Facebook Business Pages versus Facebook Groups

As Facebook announced recently that Facebook Groups were going to take a leading role on our homepage and in our newsfeeds, I thought I’d do a very brief guide to the differences between your business page and a group account.

Business Page

Your Facebook business Page represents your brand/business on the platform. It’s your shopfront where customers can browse what you offer, ask questions, find out information about your business/products/services. People will come to your page to be informed, educated, inspired and motivated and it’s a place to promote what you do/offer.

Facebook Group

A Facebook Group is typically more informal and often private (i.e. you have to request to join) and as such is a place where you will find much more open discussion and communication around a topic or area of interest. Engagement levels are generally much higher in groups than you will get on a business page.

The popularity of Facebook Groups demonstrates a clear shift in how people are using Facebook now – taking discussions into a more private arena, seeking out people with similar interests. Could a Facebook Group work for your business? It very much depends on your goals.

Here are some of the key differences to think about if you are considering whether a Group might work for you.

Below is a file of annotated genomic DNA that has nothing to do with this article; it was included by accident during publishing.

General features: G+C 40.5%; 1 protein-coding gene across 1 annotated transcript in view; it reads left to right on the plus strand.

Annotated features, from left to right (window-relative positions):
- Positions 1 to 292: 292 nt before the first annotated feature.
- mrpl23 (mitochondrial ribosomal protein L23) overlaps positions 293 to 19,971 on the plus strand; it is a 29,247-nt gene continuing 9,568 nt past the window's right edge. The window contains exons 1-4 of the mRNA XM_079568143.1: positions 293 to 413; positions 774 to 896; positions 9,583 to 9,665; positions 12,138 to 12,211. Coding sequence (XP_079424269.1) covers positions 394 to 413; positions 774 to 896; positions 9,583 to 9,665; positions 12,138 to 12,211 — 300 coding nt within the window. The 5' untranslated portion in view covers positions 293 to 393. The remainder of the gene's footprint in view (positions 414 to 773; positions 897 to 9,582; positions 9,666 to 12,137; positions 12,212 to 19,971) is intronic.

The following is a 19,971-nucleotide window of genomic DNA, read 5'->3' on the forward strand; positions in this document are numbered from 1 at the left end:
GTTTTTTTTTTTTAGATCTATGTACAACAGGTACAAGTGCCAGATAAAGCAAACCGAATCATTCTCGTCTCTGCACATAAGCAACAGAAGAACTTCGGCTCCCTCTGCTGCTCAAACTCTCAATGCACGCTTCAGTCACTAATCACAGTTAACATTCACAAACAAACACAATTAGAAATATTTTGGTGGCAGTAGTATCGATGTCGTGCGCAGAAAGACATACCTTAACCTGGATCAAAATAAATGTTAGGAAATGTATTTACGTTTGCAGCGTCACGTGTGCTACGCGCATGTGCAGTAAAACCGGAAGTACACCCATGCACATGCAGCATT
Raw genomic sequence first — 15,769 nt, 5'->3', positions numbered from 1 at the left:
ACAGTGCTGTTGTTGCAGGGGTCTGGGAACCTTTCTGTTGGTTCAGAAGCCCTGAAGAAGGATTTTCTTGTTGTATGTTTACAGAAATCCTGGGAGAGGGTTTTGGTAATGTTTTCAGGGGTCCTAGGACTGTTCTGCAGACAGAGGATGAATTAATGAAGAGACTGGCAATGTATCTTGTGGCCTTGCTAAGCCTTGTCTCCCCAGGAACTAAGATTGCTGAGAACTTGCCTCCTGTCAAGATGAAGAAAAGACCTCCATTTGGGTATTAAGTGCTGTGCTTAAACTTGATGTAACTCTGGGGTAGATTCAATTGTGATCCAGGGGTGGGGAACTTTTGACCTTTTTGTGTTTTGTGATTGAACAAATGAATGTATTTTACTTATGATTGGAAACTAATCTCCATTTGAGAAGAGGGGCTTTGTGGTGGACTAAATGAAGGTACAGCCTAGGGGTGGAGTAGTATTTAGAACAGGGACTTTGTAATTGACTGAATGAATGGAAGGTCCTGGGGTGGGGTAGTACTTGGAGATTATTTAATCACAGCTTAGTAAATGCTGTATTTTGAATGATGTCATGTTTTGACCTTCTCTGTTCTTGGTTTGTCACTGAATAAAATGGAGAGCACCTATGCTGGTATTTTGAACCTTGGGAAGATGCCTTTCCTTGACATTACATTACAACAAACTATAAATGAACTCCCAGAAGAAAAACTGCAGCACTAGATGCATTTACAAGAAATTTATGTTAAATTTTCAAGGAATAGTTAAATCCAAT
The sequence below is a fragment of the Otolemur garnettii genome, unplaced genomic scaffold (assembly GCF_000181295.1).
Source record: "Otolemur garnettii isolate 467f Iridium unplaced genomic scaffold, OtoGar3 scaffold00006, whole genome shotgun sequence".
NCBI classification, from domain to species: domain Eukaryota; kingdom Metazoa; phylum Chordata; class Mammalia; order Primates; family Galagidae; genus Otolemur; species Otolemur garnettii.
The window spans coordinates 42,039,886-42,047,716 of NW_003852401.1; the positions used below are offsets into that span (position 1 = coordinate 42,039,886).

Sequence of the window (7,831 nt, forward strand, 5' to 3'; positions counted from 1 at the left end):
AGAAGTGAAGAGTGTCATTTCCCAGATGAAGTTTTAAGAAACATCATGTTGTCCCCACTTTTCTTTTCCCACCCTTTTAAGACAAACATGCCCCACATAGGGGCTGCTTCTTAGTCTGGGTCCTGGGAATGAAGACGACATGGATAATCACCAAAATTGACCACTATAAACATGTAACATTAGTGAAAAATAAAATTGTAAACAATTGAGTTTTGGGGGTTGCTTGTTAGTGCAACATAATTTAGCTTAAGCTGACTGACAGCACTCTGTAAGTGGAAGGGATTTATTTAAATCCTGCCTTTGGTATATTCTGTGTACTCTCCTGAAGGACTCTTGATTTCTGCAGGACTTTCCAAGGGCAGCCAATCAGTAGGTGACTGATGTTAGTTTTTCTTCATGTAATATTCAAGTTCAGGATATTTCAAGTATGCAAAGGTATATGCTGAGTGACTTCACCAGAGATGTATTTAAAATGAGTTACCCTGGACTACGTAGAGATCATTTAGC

Pink background with a graphic of a two boxing gloves bashing each other and causing an explosion. Text says Facebook Business Page versus Facebook Group


Content on your public Facebook Page can be focused on your product/service area and you can easily self-promote on your page (although you shouldn’t ONLY self-promote on your page!).  Facebook Pages are the place for you to share your blogs, articles, product/service videos and set up your shop.

Within a Group, there is less scope for self-promotion, Groups are not an extra sales forum for your brand. Some groups will allocate a day each week or one post where members can promote their services but in general, Groups are there to build and nurture relationships and have discussions, not to sell.  However, if you get it right, you can build deeper relationships with your members in a Group, gather honest feedback and create a strong network of potential customers and brand advocates.


There are no adverts within a Facebook Group and a Group cannot run ads of its own. As organic reach and engagement continue to be a struggle for businesses on the newsfeed, paid advertising is almost essential there to really get results. If used correctly, Facebook ads are incredibly powerful and you can widen your audience and get results much quicker than simply through organic posting so if speed is an issue and you want to simply generate sales/leads fast – you’ll have to advertise via your business Page.

Community Building

If it’s important to you and your brand to build a community and provide real value to a certain sector or niche then you’ll find this much easier to do in a private Group. People will open up and be more honest in a private space.

Many health organisations and charities have associated groups as a place to share, support and connect people – and a brilliant consequence of this is that awareness for the charity/cause is boosted and given credibility.